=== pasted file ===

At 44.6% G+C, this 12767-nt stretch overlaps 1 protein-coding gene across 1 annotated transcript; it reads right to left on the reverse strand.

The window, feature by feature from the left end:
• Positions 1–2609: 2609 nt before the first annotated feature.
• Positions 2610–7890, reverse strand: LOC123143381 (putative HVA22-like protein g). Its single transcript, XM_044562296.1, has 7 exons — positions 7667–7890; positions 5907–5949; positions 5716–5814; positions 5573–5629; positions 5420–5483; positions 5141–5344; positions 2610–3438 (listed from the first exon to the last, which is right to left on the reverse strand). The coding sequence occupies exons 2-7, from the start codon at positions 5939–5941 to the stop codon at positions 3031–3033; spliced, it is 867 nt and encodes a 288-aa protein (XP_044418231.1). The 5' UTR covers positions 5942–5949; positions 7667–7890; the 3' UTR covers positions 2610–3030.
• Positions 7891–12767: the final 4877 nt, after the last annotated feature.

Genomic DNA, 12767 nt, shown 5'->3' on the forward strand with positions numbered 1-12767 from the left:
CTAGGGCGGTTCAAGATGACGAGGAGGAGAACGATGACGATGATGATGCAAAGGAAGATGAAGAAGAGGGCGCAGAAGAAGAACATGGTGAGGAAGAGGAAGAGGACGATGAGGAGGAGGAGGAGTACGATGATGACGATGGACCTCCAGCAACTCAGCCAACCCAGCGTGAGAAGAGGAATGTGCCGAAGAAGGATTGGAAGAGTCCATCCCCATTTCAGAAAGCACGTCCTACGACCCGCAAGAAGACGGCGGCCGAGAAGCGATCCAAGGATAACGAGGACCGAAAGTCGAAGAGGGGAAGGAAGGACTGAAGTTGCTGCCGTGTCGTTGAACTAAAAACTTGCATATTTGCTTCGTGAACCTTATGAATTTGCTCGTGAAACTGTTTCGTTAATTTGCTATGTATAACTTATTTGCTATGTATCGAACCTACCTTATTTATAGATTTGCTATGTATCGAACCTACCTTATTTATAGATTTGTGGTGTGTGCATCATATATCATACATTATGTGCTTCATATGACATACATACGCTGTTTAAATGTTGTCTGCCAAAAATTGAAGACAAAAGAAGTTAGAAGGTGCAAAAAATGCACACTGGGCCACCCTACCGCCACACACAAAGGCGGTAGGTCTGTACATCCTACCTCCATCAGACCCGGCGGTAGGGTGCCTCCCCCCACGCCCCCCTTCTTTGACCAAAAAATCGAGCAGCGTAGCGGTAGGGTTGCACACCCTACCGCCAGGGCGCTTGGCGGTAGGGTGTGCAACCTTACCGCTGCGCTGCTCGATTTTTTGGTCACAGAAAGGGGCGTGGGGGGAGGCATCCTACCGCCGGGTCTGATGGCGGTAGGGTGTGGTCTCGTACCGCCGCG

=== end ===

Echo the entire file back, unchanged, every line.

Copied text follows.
At 44.6% G+C, this 12767-nt stretch overlaps 1 protein-coding gene across 1 annotated transcript; it reads right to left on the reverse strand.

The window, feature by feature from the left end:
• Positions 1–2609: 2609 nt before the first annotated feature.
• Positions 2610–7890, reverse strand: LOC123143381 (putative HVA22-like protein g). Its single transcript, XM_044562296.1, has 7 exons — positions 7667–7890; positions 5907–5949; positions 5716–5814; positions 5573–5629; positions 5420–5483; positions 5141–5344; positions 2610–3438 (listed from the first exon to the last, which is right to left on the reverse strand). The coding sequence occupies exons 2-7, from the start codon at positions 5939–5941 to the stop codon at positions 3031–3033; spliced, it is 867 nt and encodes a 288-aa protein (XP_044418231.1). The 5' UTR covers positions 5942–5949; positions 7667–7890; the 3' UTR covers positions 2610–3030.
• Positions 7891–12767: the final 4877 nt, after the last annotated feature.

Genomic DNA, 12767 nt, shown 5'->3' on the forward strand with positions numbered 1-12767 from the left:
CTAGGGCGGTTCAAGATGACGAGGAGGAGAACGATGACGATGATGATGCAAAGGAAGATGAAGAAGAGGGCGCAGAAGAAGAACATGGTGAGGAAGAGGAAGAGGACGATGAGGAGGAGGAGGAGTACGATGATGACGATGGACCTCCAGCAACTCAGCCAACCCAGCGTGAGAAGAGGAATGTGCCGAAGAAGGATTGGAAGAGTCCATCCCCATTTCAGAAAGCACGTCCTACGACCCGCAAGAAGACGGCGGCCGAGAAGCGATCCAAGGATAACGAGGACCGAAAGTCGAAGAGGGGAAGGAAGGACTGAAGTTGCTGCCGTGTCGTTGAACTAAAAACTTGCATATTTGCTTCGTGAACCTTATGAATTTGCTCGTGAAACTGTTTCGTTAATTTGCTATGTATAACTTATTTGCTATGTATCGAACCTACCTTATTTATAGATTTGCTATGTATCGAACCTACCTTATTTATAGATTTGTGGTGTGTGCATCATATATCATACATTATGTGCTTCATATGACATACATACGCTGTTTAAATGTTGTCTGCCAAAAATTGAAGACAAAAGAAGTTAGAAGGTGCAAAAAATGCACACTGGGCCACCCTACCGCCACACACAAAGGCGGTAGGTCTGTACATCCTACCTCCATCAGACCCGGCGGTAGGGTGCCTCCCCCCACGCCCCCCTTCTTTGACCAAAAAATCGAGCAGCGTAGCGGTAGGGTTGCACACCCTACCGCCAGGGCGCTTGGCGGTAGGGTGTGCAACCTTACCGCTGCGCTGCTCGATTTTTTGGTCACAGAAAGGGGCGTGGGGGGAGGCATCCTACCGCCGGGTCTGATGGCGGTAGGGTGTGGTCTCGTACCGCCGCG